Capote — not a full biopic, but a film covering the events surrounding the writing of Capote’s most famous book, the “non-fiction novel” In Cold Blood — I thought was a bit hypocritical. It’s a well-made film, and Philip Seymour Hoffman does an excellent job of pulling off the role of the diminutive, camp-voiced writer with a lot of self-possession. But the film’s attitude to its main character is to say, “Look at the terrible lengths a man will go to in order to achieve his artistic ends, and think of the human cost” — because he won the trust of the murderers Bill Hickock and Perry Smith, and arranged for new lawyers to get them a second hearing and so on, but as soon as he got what he wanted (their side of the story of the murders they’d committed), he pretty much dropped them and waited for them to be executed so he could have an end to his book. And I’m not saying that this is at all excusable behaviour! But, rather than seeing Capote as a driven man, and thus making his descent into selfishness and isolation a tragedy, the film doesn’t really try to get under his skin at all (except in one scene), and so turns itself into a somewhat censorious morality tale, which is never the most satisfying of approaches. A better one is suggested by that scene where we do get some insight into Capote’s character. He’s talking to the murderer Perry Smith and points out how their childhoods were similar, in that both went through periods of abandonment, and so on, thus pointing out the parallel between the murderers (who mercilessly killed their victims for a small amount of money, then were punished by the death sentence) and Capote (who selfishly used his “victims”, the killers, till he’d got his artistic material, then punished himself with a descent into death by alcoholism.)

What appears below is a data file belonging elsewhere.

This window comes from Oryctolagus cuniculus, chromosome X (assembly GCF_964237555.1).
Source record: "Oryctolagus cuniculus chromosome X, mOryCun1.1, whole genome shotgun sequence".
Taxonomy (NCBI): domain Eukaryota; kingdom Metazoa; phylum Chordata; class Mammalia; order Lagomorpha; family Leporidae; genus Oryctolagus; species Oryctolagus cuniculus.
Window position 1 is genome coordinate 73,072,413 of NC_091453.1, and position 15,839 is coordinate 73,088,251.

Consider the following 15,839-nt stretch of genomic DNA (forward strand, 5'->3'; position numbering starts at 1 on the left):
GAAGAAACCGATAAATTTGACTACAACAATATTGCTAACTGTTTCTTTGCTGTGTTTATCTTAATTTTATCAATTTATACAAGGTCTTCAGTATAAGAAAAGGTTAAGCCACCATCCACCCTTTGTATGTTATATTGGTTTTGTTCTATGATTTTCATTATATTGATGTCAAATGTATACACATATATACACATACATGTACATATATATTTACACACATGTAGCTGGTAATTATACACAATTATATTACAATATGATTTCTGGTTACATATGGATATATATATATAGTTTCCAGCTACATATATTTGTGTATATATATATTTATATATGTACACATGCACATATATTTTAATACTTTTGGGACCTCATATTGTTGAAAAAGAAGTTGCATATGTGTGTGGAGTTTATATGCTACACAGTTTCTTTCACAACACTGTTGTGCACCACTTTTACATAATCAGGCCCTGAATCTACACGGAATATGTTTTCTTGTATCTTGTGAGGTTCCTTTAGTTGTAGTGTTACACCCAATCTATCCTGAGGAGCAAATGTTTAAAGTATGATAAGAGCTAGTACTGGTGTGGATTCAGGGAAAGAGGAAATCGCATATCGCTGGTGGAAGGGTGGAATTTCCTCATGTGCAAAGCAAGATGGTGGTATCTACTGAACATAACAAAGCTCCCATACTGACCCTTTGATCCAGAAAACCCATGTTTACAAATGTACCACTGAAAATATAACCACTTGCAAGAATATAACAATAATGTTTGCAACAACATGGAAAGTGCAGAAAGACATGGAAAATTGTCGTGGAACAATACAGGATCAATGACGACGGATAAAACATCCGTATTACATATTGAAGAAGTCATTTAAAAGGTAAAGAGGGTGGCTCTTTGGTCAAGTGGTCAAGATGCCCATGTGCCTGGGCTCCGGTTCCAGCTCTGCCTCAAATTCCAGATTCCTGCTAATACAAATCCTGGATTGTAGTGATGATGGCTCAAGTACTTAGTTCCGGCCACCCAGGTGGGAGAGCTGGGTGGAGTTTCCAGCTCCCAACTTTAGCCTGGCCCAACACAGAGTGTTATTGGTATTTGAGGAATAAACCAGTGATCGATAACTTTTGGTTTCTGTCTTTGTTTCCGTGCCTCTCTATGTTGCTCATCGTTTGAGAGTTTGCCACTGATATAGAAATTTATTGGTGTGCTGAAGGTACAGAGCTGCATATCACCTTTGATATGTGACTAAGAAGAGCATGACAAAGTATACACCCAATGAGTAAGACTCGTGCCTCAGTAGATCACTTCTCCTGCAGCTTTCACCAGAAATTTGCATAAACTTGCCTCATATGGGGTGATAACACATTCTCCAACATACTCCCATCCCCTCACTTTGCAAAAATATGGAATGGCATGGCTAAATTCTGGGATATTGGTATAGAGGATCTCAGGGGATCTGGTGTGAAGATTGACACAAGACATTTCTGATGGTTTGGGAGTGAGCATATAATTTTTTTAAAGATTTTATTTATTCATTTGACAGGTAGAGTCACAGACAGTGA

Another film about a writer is The Libertine, this time starring Johnny Depp as the notorious seventeenth century writer, the Earl of Rochester. The film starts with an in-your-face monologue from Depp, as Rochester, telling you that soon enough you’ll hate him, which I took to be a film-maker’s gambit that we would, of course, love him as the rogue he is. But as the film went on, I felt increasingly indifferent. Perhaps this was partly because the film wasn’t sure whether it was a tragedy (Rochester’s supposed literary genius, of which I wasn’t convinced, never achieving any sort of fulfilment), romance (with the actress Elizabeth Barry, played by Samantha Morton, who doesn’t really fit the role of ultra-ambitious actress), or straight biopic (Rochester’s horrific decline through syphilis). The real core of the character of Rochester, as presented in the film, is that he was too intelligent not to be cynical about everything, but this wasn’t brought out enough till too near the end (and was too easily conflicted in the scenes where he’s coaching Elizabeth Barry), which is a pity as it would have made much more sense of the earlier parts of the film.
Munich, the third of my recent Amazon DVD rentals, was much more of a success. It’s difficult to discuss such a contentious story — the terroristic revenge-killings that followed the murder of Israeli athletes at the 1972 Olympics — particularly in the current climate, and anyway I don’t want to give the plot away, but the film handles the moral questions in a very human way, bringing out the universal, apolitical side of the situation, and pointing out how responding to violence with violence can only ever result in a spiral into paranoia and yet more violence. A little too long, with the early parts riffing too much on the suspense involved in the Israeli’s determination not to harm anyone but their intended victims, it certainly grew on me by the end.